Should I seek Legal Advice in My Divorce?
In April 2022, divorce law in the UK changed to a 'no fault' basis. Amongst many other things, one of the practical changes to come from this is that there is no longer a requirement for the applicant in the divorce to provide a statement to explain the 'fault' of the other party and the reasons why the marriage has irretrievably broken down. The option for the respondent to defend the divorce has also been removed.
As the process has now been simplified, people are increasingly dealing with their divorce without the assistance of lawyers. Where parties are confident to deal with the process themselves, it is perfectly understandable that they do so.
However, as many people are now bypassing legal advice in relation to divorce, the matrimonial finances are being overlooked. Many people believe that where a divorce has been finalised by way of Decree Absolute or more recently, a Final Order, all ties to the other party are severed. This is NOT the case. The divorce process acts to formally end the legal contract created by the marriage ceremony, it does not serve to dismiss any financial claims that have been created by virtue of marriage.
If the financial claims between the parties have not been concluded, either party could make a claim against the other at any time in the future (up until remarriage of the party intending to make a claim) for financial provision.
Often, people feel that they do not want to spend time and money to deal with the financial element of the divorce where there are no significant assets, but it is important to note that any future claim could be based on, or include, the assets at the time of the application and not at the time of divorce. This means that either party could win the lottery 20 years after their divorce and unless the financial ties have been severed, the other party could pursue a financial claim.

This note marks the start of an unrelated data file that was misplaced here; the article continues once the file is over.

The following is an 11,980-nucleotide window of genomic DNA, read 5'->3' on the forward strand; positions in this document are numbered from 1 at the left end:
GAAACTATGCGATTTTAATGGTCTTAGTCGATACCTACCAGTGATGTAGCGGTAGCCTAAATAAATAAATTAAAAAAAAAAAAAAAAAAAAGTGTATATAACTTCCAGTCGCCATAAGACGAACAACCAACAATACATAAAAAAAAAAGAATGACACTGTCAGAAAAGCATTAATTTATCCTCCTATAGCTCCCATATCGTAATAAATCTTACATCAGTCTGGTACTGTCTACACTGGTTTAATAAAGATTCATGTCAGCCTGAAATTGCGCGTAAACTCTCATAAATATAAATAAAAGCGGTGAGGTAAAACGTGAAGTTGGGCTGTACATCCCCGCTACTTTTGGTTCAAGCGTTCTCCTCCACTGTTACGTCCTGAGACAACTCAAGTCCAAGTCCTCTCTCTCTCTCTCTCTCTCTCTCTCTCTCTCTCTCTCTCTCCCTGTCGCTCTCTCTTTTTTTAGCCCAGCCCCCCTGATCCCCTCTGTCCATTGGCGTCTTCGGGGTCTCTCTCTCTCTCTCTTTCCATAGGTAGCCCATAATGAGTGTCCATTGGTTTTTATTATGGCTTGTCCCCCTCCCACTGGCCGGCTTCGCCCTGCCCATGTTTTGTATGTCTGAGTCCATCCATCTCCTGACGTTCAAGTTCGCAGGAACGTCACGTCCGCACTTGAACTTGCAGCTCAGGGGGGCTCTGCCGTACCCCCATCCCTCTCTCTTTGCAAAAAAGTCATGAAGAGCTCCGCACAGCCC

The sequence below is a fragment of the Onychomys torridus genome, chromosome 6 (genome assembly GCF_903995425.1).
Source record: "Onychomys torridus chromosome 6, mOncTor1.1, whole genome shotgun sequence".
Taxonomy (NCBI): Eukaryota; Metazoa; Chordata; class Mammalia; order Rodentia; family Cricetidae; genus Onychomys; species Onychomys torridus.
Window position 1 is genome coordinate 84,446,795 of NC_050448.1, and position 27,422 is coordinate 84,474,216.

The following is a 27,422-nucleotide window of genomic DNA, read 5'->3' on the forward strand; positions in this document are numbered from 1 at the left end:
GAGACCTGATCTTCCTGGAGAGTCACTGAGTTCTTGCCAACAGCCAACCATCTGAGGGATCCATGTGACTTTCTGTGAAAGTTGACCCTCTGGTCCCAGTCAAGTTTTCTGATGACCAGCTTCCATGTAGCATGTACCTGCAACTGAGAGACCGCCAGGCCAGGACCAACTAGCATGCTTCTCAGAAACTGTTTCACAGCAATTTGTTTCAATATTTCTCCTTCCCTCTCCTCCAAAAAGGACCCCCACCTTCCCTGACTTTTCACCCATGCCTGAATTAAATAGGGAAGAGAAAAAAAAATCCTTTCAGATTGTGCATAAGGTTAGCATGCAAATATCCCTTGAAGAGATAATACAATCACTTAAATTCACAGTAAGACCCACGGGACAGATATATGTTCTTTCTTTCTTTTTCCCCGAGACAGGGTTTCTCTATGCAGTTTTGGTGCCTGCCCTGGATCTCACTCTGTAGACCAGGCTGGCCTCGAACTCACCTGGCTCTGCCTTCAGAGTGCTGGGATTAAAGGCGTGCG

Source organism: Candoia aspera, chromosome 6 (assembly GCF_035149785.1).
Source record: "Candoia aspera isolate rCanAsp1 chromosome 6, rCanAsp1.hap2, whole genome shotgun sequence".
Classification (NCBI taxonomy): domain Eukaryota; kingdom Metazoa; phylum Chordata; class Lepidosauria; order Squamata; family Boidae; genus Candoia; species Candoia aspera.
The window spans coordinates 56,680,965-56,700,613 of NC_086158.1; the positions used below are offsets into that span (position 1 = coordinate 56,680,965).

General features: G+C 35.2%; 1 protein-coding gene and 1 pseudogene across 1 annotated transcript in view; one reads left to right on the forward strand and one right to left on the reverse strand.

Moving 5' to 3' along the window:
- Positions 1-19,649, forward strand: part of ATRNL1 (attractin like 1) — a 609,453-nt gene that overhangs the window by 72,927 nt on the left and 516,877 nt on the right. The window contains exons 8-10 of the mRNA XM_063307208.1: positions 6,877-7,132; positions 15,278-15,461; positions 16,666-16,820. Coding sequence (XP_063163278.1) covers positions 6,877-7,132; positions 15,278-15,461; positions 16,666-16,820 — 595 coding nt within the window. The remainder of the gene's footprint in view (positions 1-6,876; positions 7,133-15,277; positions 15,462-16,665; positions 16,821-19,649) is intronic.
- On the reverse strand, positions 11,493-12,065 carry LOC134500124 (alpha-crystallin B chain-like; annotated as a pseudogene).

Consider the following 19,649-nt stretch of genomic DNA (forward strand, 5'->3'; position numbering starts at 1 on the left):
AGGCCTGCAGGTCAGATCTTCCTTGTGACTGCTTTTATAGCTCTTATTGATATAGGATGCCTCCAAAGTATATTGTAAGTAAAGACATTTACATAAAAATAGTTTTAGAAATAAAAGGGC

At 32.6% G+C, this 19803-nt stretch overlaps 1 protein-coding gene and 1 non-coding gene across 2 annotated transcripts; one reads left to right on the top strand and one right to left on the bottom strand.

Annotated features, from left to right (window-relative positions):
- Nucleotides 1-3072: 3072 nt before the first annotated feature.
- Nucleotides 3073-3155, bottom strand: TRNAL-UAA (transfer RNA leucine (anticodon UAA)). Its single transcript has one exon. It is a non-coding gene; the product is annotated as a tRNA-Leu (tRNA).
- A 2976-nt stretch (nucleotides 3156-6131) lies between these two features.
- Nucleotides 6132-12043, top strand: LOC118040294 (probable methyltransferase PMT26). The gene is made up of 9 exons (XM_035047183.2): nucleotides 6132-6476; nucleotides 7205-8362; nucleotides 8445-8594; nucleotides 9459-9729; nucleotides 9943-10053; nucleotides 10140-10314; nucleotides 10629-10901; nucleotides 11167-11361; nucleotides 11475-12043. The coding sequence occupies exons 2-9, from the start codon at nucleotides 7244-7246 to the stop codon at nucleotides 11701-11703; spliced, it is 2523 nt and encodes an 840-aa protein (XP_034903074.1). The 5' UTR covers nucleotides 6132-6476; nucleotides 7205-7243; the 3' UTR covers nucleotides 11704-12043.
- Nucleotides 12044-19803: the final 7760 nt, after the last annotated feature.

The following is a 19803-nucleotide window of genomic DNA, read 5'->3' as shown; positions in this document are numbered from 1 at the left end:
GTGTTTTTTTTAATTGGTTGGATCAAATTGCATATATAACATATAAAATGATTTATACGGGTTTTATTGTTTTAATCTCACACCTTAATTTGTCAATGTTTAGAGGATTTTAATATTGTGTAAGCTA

The way to protect yourself against a financial claim after a divorce and to sever financial ties created by marriage is by way of a 'Clean Break order'. A Clean Break Order can be by consent and if there are no, or limited, financial resources at the time of divorce, agreement may easily be achieved. Once the terms have been agreed, a lawyer can then draft the order and submit to the Court for approval. If an agreement cannot be reached, it may be sensible to make an application to Court to resolve matters, but this is generally a last resort.
A sealed order with a clean break clause will officially sever financial ties between the parties and neither can make any future claims.
There are of course some exceptional situations where a clean break is not appropriate, but it is prudent to seek advice on this at an early stage.
At Band Hatton Button, our lawyers are all members of Resolution - First for Family Law and will help you resolve matters in a conciliatory way. We also have an Accredited Family Mediator who can assist with all types of Family Mediation.